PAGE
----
The Wicked Shall Flee,
Yet The Prudent Walk
Police make me nervous. I was once held and questioned for several hours because of a screw-up at the state license bureau. It was a small Ohio town and these boys got pretty belligerent before scratching their heads and deciding whatever kind of snafu I was caught up in wasn’t worth their time. I had nothing to tell them, nothing to hide and no idea what they were talking about.
I guess it stems from an acute awareness and subsequent aversion to trouble of any kind. I’d just rather not deal with the police unless I absolutely have to, and if an officer were to say, “Because I said so,” I might become a little upset.
See, the police have the guns and the power. Get yourself sideways with a jackass cop and your day is fucked. Who you gonna’ call then? Who will protect and serve when the police get creative?
Here in America, under the Fourth Amendment to The United States Constitution, we used to have pretty clear cut protection from unreasonable search and seizure. It’s getting harder and harder to discern, though, with today’s unprecedented fears and anxieties gripping the citizenry.
I’ve often wondered then, if we the people have or ever had a certain inalienable right to flee. From trouble. From anything. From the mere sight of a police cruiser, for example.
Knowing what I know — and my situation is not unique — I want nothing to do with an interrogation of any sort. Not doing anything wrong, just don’t want to be there. Is it a crime for me to walk away? What if I run?
These questions and some fascinating discussion ensued nearly ten years ago when Illinois v. Wardlow came before the U.S. Supreme Court. The issue had been in doubt since Terry v. Ohio ruled that officers can stop a citizen for questioning upon ‘reasonable suspicion’ of wrongdoing.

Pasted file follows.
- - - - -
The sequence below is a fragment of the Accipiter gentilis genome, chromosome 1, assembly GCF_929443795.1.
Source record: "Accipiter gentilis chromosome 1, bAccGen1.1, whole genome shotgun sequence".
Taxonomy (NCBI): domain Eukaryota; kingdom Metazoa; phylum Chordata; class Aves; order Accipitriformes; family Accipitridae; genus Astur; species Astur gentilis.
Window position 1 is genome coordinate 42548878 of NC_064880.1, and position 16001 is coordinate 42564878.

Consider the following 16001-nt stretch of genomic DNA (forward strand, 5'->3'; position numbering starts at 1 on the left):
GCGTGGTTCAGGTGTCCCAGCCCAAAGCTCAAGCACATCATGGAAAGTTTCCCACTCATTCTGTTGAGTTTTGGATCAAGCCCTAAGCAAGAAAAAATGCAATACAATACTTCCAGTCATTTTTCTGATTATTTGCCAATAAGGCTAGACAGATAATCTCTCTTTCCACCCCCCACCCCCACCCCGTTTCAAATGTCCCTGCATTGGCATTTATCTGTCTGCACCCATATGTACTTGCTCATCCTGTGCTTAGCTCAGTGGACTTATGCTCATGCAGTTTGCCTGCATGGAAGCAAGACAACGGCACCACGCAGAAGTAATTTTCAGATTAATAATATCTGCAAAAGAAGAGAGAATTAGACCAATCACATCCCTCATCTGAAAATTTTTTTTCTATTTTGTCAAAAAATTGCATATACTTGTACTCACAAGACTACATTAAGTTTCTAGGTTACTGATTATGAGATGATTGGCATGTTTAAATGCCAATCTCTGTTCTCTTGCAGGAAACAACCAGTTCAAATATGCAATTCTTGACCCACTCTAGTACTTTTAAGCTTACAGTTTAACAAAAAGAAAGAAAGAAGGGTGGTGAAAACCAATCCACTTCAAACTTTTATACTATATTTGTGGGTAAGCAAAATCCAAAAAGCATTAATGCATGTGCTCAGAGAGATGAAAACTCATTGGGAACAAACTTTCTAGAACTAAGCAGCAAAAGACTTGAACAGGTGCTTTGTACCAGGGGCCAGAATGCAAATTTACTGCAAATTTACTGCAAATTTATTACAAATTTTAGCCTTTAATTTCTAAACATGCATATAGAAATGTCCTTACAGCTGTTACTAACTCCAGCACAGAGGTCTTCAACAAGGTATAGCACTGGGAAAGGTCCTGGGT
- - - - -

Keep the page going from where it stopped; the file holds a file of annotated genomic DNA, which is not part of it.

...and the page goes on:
The Wardlow case took the question further: Is flight at the mere approach of police sufficiently suspicious to warrant a stop?
The Illinois justices said no. They held to a decision “protecting the right of law-abiding citizens to eschew interactions with the police.” Even if these rights were exercised “at top speed.”
The U.S. Court wasn’t buying it. Flight, they determined, is sufficiently suspicious and is quite different than going about one’s business. The majority ruled that simply running in the opposite direction of a stop justifies further investigation.
Fine. I will walk. (Theoretically, walking away is still protected by the constitution.) I will exercise my right to eschew police interaction and walk away from impending woe. This philosophy is perhaps best expressed in a Bible quote Justice John Paul Stevens used in his dissenting argument.
A prudent man foresees evil and hides himself,
But the simple pass on and are punished.
Proverbs 22:3 KJV